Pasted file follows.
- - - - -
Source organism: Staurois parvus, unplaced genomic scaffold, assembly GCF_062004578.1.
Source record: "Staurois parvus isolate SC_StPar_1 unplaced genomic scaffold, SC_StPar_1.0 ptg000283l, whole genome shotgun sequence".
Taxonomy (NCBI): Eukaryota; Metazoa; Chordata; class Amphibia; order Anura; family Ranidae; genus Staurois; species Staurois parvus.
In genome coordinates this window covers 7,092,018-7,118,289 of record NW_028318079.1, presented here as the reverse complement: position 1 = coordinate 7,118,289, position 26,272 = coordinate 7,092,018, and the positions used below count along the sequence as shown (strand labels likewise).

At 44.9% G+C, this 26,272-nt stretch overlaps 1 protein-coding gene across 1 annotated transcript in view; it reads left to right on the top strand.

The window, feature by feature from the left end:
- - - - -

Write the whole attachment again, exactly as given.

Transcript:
Source organism: Staurois parvus, unplaced genomic scaffold, assembly GCF_062004578.1.
Source record: "Staurois parvus isolate SC_StPar_1 unplaced genomic scaffold, SC_StPar_1.0 ptg000283l, whole genome shotgun sequence".
Taxonomy (NCBI): Eukaryota; Metazoa; Chordata; class Amphibia; order Anura; family Ranidae; genus Staurois; species Staurois parvus.
In genome coordinates this window covers 7,092,018-7,118,289 of record NW_028318079.1, presented here as the reverse complement: position 1 = coordinate 7,118,289, position 26,272 = coordinate 7,092,018, and the positions used below count along the sequence as shown (strand labels likewise).

At 44.9% G+C, this 26,272-nt stretch overlaps 1 protein-coding gene across 1 annotated transcript in view; it reads left to right on the top strand.

The window, feature by feature from the left end: